Inexpensive Home Building

Cut through the jargon and nonsense of home building and house construction by starting from zero dollars and trying to figure best-value bang-for-your-buck when choosing construction methods or construction materials. My research might answer some of your questions and at other times perhaps you have the knowledge or experience to post the answers to my questions and thereby help others too. The goal is an affordable and sustainable home for all.

Friday, October 26, 2007

California Fire-Proof Concrete Roofs

NPR this morning belatedly did a story about how concrete buildings are more fire-resistant and might have prevented fire losses of homes in the California wildfires from the seasonal Santa Ana winds.

Readers of this site (IHB) know that I have advocated concrete for some time. See:

"Concrete, Wood, Steel, in New Construction"

Concrete has high compressive strength (downward pressure on walls) but low tensile strength (stretching), which is why builders often reinforce concrete with steel rebar to prevent sideways earth pressure from cracking basement walls.

Concrete's low tensile strength means short horizontal spans (the concrete's own weight pushes down and in effect tries to stretch its underside longer and crack it), which is why the Romans used arches or pillars with short lintel spans and narrow spaces between posts.

Modern concrete roofs can use steel reinforcement for high-tensile span strength and/or use lightweight concrete (concrete mixed with expanded Perlite to lower the density and hence the weight).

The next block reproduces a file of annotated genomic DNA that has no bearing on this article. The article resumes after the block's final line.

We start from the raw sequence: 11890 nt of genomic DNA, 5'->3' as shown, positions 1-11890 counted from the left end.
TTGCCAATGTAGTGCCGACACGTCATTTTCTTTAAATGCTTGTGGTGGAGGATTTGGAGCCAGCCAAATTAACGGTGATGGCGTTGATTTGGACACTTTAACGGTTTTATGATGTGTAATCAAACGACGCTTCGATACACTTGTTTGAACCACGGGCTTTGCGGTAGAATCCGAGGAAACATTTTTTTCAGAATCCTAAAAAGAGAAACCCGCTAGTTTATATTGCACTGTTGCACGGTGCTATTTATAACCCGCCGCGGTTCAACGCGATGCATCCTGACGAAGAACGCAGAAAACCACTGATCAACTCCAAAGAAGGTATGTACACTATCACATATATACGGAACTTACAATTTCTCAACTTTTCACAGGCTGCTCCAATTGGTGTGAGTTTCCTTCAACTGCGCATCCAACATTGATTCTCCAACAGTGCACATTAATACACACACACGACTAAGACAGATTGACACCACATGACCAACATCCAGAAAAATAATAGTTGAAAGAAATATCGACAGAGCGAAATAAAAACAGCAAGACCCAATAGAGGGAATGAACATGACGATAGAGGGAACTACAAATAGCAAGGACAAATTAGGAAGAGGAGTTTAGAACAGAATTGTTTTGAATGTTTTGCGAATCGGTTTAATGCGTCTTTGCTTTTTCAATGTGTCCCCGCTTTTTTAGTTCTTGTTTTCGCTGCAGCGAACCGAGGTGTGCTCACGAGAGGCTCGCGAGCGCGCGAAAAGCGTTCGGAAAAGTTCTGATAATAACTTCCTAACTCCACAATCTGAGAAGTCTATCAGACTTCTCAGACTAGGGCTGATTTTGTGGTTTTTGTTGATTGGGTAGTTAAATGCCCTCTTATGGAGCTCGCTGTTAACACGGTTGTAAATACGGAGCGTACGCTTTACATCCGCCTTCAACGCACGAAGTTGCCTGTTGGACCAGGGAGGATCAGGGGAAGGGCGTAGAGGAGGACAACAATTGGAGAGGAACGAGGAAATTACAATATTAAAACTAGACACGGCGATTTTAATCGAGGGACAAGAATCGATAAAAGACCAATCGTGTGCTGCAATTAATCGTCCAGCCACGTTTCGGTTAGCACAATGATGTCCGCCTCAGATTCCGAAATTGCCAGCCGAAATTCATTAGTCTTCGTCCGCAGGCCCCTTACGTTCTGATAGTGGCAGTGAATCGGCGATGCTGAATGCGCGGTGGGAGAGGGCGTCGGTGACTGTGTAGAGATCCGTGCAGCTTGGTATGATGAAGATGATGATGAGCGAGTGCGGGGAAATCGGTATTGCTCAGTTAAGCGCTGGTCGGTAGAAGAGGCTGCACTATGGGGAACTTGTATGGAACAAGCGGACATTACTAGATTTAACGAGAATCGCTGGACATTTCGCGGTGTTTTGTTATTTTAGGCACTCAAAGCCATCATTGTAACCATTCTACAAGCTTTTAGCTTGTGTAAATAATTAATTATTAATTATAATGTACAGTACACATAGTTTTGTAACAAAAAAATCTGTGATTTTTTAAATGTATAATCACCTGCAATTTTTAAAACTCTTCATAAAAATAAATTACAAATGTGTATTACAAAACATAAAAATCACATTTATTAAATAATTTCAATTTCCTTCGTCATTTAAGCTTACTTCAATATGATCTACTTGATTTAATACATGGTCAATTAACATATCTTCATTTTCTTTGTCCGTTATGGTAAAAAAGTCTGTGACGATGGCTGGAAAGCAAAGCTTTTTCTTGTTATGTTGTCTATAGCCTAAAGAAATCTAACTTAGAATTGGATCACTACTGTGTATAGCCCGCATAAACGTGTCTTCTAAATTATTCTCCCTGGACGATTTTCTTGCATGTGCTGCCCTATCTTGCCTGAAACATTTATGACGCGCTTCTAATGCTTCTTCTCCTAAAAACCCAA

Tuesday, October 16, 2007

Soddies, Sod Houses, Pithouses, Dugout Houses, Sunken Buildings, Earth Houses, Earthsheltered Homes

Simple Science and Ancient Wisdom from the Vikings to Dick Cheney

Lynne Cheney (wife of Vice President Dick Cheney) mentioned in recent interviews about growing up in Wyoming that a relative lived in a "soddy"/"soddie" (sod house made of sod "Nebraska bricks") and her grandparents lived in a dugout house (dig into a hillside and cover the opening with Nebraska bricks or a wooden frame). A pithouse (sunken building) is a kind of dugout house but usually refers to digging down into flat ground and building a roof over the pit, often with branches and sod.

Soddies, dugouts, and pithouses are prairie versions of igloos or adobe.

You can find Native American pithouses, Viking pithouses, Saxon pithouses, and Japanese farmer pithouses at Numa.

All these earth houses use the same natural climate-control principle of a root cellar/fruit cellar.

The fancy modern terms of "earthsheltered," "living roofs," "green roofs," and "geothermal heating" are just (sometimes pretentious--and pricey) re-labeling of old, inexpensive wisdom.

Proud Homeowner: "My first house in Neb. 1880 built from 'Neb. brick'" (Photography by Solomon Devore Butcher, c. 1886, glass plate negative 6x8)

Dugout House with Wood-Framed Opening, Robbins Dugout, West Union T.P., Custer County Nebraska (Butcher, 1886)

Photo Gallery of Dugout Houses